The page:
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Director of Research and Investigation



(Reprinted from Senate Doc. No. 415, 64th Congress)





[Public Resolution No. 15, Sixty-fourth Congress, first session.]

Senate joint resolution No. 98.

Resolved by the Senate and House of Representatives of the United States of America in Congress assembled, That the final report of the United States Commission on Industrial Relations, including the report of Basil M. Manly, director of research and investigation, and the individual reports and statements of the several commissioners, together with all the testimony taken at its hearings, except exhibits submitted in printed form, which shall be appropriately referred to in said testimony, be printed as a Senate document under the direction of the Joint Committee on Printing; and that ten thousand additional copies be printed and bound in cloth, of which two thousand five hundred copies shall be for the use of the Senate and seven thousand five hundred copies for the use of the House of Representatives; and that of the final report of said commission one hundred thousand additional copies be printed, of which thirty thousand copies shall be for the use of the Senate and seventy thousand copies for the use of the House of Representatives: Provided, That the superintendent of documents is hereby authorized to reprint copies of the same for sale or distribution as provided by law.

Approved, April 28, 1916.



Commission of Industrial Relations Makes First Annual Report to Congress

Nine cardinal causes of industrial unrest, most generally agreed upon by employers and employees alike, were presented to congress December 7 by the Commission on Industrial Relations in its preliminary report as follows:

"1. Largely a world-wide movement arising from a laudable desire for better living conditions. Advanced by representatives of labor, socialists and employers and generally endorsed.

2. A protest against low wages, long hours and improper working conditions in many industries. Advanced by practically all labor representatives and assented to by many employers.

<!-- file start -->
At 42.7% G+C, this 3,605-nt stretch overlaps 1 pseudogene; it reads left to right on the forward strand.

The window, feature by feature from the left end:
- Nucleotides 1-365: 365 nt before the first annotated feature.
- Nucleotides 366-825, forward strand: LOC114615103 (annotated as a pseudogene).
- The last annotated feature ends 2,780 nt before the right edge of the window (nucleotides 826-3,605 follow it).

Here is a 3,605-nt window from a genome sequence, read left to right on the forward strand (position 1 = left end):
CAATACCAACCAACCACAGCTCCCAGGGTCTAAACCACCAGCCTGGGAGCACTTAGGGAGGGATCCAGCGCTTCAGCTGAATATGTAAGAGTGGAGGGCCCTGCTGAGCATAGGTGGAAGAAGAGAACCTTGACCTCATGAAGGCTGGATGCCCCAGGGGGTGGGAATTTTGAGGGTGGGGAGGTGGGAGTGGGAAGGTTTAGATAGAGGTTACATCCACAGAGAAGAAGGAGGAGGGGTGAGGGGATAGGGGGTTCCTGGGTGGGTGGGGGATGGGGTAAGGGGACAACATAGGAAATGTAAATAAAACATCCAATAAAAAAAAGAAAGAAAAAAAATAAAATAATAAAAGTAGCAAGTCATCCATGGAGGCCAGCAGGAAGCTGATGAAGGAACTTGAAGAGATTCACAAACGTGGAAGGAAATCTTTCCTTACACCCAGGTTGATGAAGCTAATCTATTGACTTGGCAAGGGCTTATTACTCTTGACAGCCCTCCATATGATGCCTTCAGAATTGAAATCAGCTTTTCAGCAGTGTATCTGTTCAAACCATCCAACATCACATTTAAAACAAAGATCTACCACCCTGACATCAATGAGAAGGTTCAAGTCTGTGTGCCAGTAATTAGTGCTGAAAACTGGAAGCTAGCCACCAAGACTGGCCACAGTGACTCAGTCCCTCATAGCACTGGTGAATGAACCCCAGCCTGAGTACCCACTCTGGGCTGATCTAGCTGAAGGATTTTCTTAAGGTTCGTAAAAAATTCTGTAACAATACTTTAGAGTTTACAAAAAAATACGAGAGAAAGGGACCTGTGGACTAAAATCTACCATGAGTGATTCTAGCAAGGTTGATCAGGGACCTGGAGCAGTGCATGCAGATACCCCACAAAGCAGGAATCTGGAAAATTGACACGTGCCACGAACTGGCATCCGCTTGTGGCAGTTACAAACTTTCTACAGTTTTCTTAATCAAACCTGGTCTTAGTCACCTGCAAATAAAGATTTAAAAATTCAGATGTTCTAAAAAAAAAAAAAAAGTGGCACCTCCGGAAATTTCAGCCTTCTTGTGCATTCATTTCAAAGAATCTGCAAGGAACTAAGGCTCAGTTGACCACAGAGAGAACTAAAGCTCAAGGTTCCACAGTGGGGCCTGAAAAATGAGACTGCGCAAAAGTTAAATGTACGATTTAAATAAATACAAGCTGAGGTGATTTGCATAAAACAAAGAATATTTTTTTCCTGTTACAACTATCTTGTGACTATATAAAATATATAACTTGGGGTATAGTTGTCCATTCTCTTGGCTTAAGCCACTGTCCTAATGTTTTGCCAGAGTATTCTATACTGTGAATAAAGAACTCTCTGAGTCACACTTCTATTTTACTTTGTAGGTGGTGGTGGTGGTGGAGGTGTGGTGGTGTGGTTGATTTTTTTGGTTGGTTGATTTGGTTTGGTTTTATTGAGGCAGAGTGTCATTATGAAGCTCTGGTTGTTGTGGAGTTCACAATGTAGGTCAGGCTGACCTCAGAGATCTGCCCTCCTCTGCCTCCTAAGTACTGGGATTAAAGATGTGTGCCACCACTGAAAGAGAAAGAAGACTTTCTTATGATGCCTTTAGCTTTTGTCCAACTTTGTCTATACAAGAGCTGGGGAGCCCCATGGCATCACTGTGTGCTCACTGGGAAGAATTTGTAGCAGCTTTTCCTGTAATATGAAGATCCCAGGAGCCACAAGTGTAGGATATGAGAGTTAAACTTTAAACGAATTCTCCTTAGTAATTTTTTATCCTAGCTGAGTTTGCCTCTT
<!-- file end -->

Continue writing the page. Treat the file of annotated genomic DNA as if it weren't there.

"3. A desire on the part of the workers for a voice in the determination of conditions under which they labor, and a revolt against arbitrary treatment of individual workers and a suppression of organization. This was almost uniformly approved by labor witnesses.

"4. Unemployment and the insecurity of employment, generally advanced by witnesses from every standpoint.

"5. Unjust distribution of the products of industry, advanced by most labor representatives and agreed to by most employers.

"6. Misunderstanding and prejudice. Agreed to by employers and employees.

. Agitation and agitators. Generally advanced by employers, but defended by labor representatives and others as a necessary means of education.

"8. The rapid rise in prices as compared with wages.

"9. The rapidly growing feeling that redress for injuries and oppression cannot be secured through existing institutions.


"In addition," says the report, "it has been stated by many witnesses that


the tremendous immigration of th
last quarter century, while not itself
direct cause of unrest, has served t
accentuate the conditions arising from
other causes, by creating an Over
supply of labor
supply of labor unfamiliar wit
American customs, language and con

While it presents no conclusions leaving those for later work, the com mission, after more than a year's in vestigation covering all phases of in dustry throughout the country i which more than 500 witnesses repre senting all relations of capital an labor were examined, presents th question:


"Is there need for changes, improve ments and adaptations or must entirel new legal machinery be devised for th control of industry ?"

The final report and conclusions o the commission will be submitted nex August, when its mission is concluded

These nine agreed causes were th result of the examination of 514 wit nesses, divided in interests as follows

Affiliated with employers, 181: af filiated with labor, 183; not affiliate with either group, 150. The witnesse included seven members of the Indus

trial Workers of the World and si representatives of the socialist party.


Under the caption "What Employ ers Say," the report presents the fol lowing summary of causes of unrest:

"Normal and healthy desire for bet ter living conditions.

"Misunderstanding and prejudic both labor and capital are identical. Lack of conception that interests o "Agitation by politicians and irr sponsible agitators.


"Unreasonable demands arising from strength of organization.

"Labor leaders who stir up troubl

to keep themselves in office and to graft on employers.

"Inefficiency of workers, resulting in ever-increasing cost of living. "Rapidly increasing complexity of industry.

"Sudden transition of a large number of foreigners from repression to freedom, which makes them an easy prey to labor agitators.

"Universal craze to get rich quick. "Decay of old ideas of honesty and thrift.

"Misinformation in newspapers.

"Too much organization for combative purposes instead of for COoperation.

"Violence in labor troubles. "Sympathetic strikes and jurisdictional disputes.

"Boycotting and picketing.
"Meddlesome and burdensome legis-


"The closed shop, which makes for labor monopoly. Financial irresponsibility of labor unions."

EMPLOYEES' SIDE STATED. "Normal and healthy desire for better living conditions.

"Protest against low wages, long hours, insanitary and dangerous conditions existing in many industries.

"Demand for industrial democracy, and revolt against the suppression of organization.

"Unemployment, and the insecurity which the wage-earner feels at all times.